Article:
ThinkWell is thrilled to announce the inaugural cohort for the Samya Rose Stumo Memorial Fellowship for Global Health. These five incredible young women will join us for a year-long fellowship starting September 1st, 2021, and will work to shape their transformative global health ideas. ThinkWell will provide mentorship to inspire their vision, develop their skills, and incubate their visions for the future of global health systems.
Below are the members of the 2021-2022 cohort and their fellowship projects.
“Imagine communities with a comprehensive lactation policy, a strong network of breastfeeding champions, and the presence of lactation care centers. No mother will be left alone in infant feeding. She will be in an environment where we are sure that the access to unbiased information and skilled support is available to her, and the practice of breastfeeding is normalized. Together let us lay the best foundations of lifelong health for our children through breastfeeding enabling communities.”
Nadine Casino’s project aims to bring together breastfeeding mother leaders, breastfeeding supporters, policy makers, stakeholders, and investors to create enabling environments for optimal infant and young child feeding in the Philippines. Her deep passion and interest to normalize breastfeeding has the power to change breastfeeding practices throughout the provinces of the Philippines.
In the health sector of the Philippines, programs are focused on cisgender and heterosexual individuals. Platforms for discourse and educational activities all take on a heteronormative approach. Health services for queer women remain inaccessible.
Martha’s vision is to integrate health services for queer women and other members of the LGBTQ+ community into on-going health programs in the Philippines. Some initiatives entail the sexual orientation, gender identity, and expression (SOGIE) framework be integrated into family health programs at the national level and inclusive primary care be built at the local level. By embedding these changes into the health system, she will provide a proof of concept for legislation to take concrete steps towards increasing access to inclusive health services for the LGBTQ+ community at the national policy level. She envisions a future where the Philippines can fully embrace and support the health and wellbeing of LGBTQ+ members.
Congenital hydrocephalus is a disorder that hampers the natural flow of cerebral spinal fluid into the brain. This disruption results in abnormal expansion of the head and pressure on the brain. Left untreated, this neurological disorder leads to death and other disabilities. Mainly children from poor socioeconomic background become its victim, and Bangladesh is a country where there is very little awareness or advocacy around this issue.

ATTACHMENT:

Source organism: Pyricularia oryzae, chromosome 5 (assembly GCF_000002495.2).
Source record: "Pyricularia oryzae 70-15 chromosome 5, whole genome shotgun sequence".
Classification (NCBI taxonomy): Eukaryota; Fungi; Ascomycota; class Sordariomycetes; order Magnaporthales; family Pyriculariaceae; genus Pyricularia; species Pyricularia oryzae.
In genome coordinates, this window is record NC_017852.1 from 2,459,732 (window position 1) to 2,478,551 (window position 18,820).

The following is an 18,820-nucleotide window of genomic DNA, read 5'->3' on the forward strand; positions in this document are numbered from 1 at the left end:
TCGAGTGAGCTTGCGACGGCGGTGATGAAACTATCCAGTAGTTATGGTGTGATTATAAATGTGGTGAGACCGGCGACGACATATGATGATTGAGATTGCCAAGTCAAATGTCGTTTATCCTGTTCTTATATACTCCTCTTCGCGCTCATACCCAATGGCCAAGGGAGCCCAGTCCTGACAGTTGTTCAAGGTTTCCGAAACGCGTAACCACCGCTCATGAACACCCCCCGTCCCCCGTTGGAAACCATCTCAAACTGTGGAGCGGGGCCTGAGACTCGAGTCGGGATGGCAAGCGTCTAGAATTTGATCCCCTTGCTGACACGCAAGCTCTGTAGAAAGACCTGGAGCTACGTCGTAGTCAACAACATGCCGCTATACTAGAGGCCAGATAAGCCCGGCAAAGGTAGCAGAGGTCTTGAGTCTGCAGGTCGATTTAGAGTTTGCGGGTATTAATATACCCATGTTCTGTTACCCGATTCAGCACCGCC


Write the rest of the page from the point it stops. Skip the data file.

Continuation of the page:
Rukhshan Fahmi’s project aims to build stronger awareness and advocacy around congenital hydrocephalus, especially in lower income communities across Bangladesh. She hopes to develop research on nutritional interventions for mothers and build awareness campaigns through digital and print media.
The COVID-19 pandemic has had a devastating impact on the health system in Indonesia. During the first year of the pandemic the government of Indonesia revised their budget structure and asked local governments to refocus their local budgets to align with this new policy. To date, however, there has been little evaluation of the impact of this “adjusted health purchasing arrangement.”
Pandemics provide an opportunity to build more resilient health systems. Documenting the impact of policy changes during an emergency setting is vital to strengthen the health system in the future. Nuzulul aims to do exactly this. Throughout the year, she will analyze the effects of the adjusted purchasing arrangement on both short- and long-term outcomes and across different levels of government to help improve our knowledge for future emergency preparedness. This project will also provide evidence to purchasers on how and when they should implement purchasing adjustment—both in an emergency setting, such as the current pandemic, and for future public health emergencies.
“The fellowship is a chance for me to be of service to my fluorosis affected family by making our health needs understood and addressed. I hope to influence public health policies on marginalized cases such as fluorosis.”
Ruth comes from Naivasha, Kenya, a fluorosis-affected community (FAC) where she has personally witnessed the negative effects of fluorosis. Fluorosis is a condition caused by consumption of water with high fluoride levels and presents itself in the form of dental, skeletal, and mental fluorosis (lowers the IQ) among other effects. Ruth hopes to create a new water and public health governance paradigm aimed at addressing the FACs and their ecosystem health issues, starting with Nakuru County. She will promote community education as well as tactical solutions such as rainwater harvesting tanks and defluorination plants. Through her work, she aims to positively reshape the lives for people in FACs. Someday, she hopes to influence legislative decision makers and even run for office so that she can be a bigger voice for FACs.